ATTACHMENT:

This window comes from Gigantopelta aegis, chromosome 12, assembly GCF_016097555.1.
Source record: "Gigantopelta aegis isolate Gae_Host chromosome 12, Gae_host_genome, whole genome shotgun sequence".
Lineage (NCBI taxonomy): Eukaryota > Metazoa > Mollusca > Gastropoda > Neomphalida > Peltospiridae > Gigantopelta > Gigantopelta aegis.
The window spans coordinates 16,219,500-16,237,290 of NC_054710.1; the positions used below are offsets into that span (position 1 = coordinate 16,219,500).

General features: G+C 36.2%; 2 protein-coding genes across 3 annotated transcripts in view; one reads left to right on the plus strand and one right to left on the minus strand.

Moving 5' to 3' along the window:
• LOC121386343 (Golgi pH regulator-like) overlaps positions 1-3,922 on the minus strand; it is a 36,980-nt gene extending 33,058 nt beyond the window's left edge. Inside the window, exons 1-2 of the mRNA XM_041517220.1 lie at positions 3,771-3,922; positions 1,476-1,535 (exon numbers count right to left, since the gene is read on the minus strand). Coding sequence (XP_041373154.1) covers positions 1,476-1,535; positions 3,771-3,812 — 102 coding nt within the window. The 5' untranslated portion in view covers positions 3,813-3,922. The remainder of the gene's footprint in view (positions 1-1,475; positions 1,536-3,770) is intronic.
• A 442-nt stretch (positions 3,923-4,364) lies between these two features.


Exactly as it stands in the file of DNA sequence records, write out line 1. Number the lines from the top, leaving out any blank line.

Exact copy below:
This window comes from Gigantopelta aegis, chromosome 12, assembly GCF_016097555.1.